Fifty Page Fridays is a regular feature here at Far Beyond Reality, meant to highlight books I usually wouldn’t cover in a regular review. In each post, I start off by explaining why I wasn’t planning to review the book. Then I’ll read fifty pages (hence the name) and give my honest impression of that sample. Finally, I’ll give a verdict: do I want to read more or not?
This week’s installment of Fifty Page Fridays is about Hide Me Among the Graves, the newest novel by Tim Powers.
Why I wasn’t planning to review it: Simply put, Tim Powers is an author I’ve admired more than enjoyed over the years. I’ve read a few of his novels, and they always left me feeling like the problem lies with me rather than with the novel – which is an odd feeling to have. This may be similar to what some of my friends who have tried to read Gene Wolfe’s novels experienced. In my opinion, Gene Wolfe is a genius and one of the best writers of our age, but many of the people I’ve recommended him to just can’t seem to get into his books. They often say they admire what he’s doing but just don’t enjoy reading it. This is more or less exactly how I feel about Powers. Obviously an amazing talent. Extremely original, to the point where he’s almost in a genre of his own. I just can’t seem to get into his books, and I have trouble putting my finger on the reason. So, when I saw Tim Powers’ new novel Hide Me Among the Graves, I decided to grab me a copy and once and for all figure it out.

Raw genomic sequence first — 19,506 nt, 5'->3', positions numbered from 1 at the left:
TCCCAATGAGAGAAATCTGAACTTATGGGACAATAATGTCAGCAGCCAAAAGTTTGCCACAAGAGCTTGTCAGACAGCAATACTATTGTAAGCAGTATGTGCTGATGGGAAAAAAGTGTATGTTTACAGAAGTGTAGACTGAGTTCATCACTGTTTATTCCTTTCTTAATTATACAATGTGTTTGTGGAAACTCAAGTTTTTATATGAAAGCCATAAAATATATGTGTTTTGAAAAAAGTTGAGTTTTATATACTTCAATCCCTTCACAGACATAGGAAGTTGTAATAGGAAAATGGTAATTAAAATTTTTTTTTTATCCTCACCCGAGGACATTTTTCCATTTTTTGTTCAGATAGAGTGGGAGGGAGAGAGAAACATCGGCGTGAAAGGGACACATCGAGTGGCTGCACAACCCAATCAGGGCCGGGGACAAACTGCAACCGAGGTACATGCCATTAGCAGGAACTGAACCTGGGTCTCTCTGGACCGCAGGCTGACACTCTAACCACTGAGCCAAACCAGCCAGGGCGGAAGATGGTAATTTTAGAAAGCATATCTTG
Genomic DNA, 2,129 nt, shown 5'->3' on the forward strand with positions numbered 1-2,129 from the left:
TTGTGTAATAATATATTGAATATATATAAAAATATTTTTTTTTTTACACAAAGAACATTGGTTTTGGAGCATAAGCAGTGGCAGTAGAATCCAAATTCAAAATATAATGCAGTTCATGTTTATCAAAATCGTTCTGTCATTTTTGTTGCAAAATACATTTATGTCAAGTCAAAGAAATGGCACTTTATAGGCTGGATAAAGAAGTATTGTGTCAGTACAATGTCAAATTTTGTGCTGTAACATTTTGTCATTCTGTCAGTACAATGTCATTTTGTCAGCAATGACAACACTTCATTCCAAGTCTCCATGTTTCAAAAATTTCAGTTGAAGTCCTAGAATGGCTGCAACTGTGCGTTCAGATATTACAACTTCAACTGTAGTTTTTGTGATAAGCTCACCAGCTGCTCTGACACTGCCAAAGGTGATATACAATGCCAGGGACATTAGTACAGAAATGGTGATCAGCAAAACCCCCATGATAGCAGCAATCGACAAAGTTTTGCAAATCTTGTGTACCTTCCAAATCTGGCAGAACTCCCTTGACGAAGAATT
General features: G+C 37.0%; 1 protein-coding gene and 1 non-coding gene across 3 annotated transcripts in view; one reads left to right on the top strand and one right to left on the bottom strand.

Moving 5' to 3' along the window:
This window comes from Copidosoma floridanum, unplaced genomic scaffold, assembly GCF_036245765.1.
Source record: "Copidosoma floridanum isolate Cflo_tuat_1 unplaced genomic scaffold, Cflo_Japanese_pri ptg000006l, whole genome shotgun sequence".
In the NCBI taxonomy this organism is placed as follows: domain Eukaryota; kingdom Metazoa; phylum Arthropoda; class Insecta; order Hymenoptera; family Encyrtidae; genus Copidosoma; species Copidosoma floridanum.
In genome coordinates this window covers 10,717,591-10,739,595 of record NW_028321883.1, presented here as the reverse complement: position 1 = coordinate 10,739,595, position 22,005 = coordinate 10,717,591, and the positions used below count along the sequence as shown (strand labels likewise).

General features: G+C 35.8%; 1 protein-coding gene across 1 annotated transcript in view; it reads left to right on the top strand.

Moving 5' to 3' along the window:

My thoughts after fifty pages: Well, first of all, I read about 200 pages of the 500 or so in my advance reading copy, considerably more than my usual fifty page sample. And guess what? Maybe I’ve changed as a reader, or maybe Powers has changed as a writer, but I actually enjoyed this considerably more than I expected. The story is set in 19th century London and involves poets, painters, vampiric ghosts, veterinarians, prostitutes, and the undead ghost of John Polidori, the erstwhile physician of Lord Byron whose brother immigrated from Italy to London and brought along a statuette containing his brother’s unrestful spirit. Polidori’s niece unwittingly brings the spirit back into our realm, setting off a complex plot told from various points of view. The prose is simply exquisite, and even the fictional poetry, written by the characters, is often great. The characters are, for the most part, so solid and fascinating that it’s at times annoying when the perspective switches away from one. The plot is amazingly well-constructed, one of those stories that gradually widens the scope from what initially seems to be a small family drama with a supernatural edge to something that goes back centuries and covers much more territory than you’d initially expect. Just these first 200 pages contain a few scenes that are simply unforgettable. I’m not sure if this comparison has been made before or not, but a few of the set pieces here reminded me of something David Lynch might create, if he ever decides to film a 19th century ghost story.
The Verdict: Am I planning to read more of this? Well… no. Not right now, at least. Main reason: this is apparently a sequel of sorts to one of Tim Powers’ previous novels, The Stress of her Regard. Hide Me Among the Graves features some of the same concepts as that novel (e.g. the Nephilim), as well as at least one shared character (Trelawney). There may be more – I’m basing this on a few reviews I glanced over, trying to spot connections without catching spoilers. I believe Hide Me Among the Graves may work as a standalone if you haven’t read The Stress of her Regard yet, but once I discovered the connections between the two books I couldn’t shake the feeling that I wasn’t getting the whole picture. Based on what I’ve read of the new novel, I plan to go back and read some of Tim Powers’ previous works, including The Stress of her Regard, but for now I’m putting Hide Me Among the Graves on the “did not finish” shelf.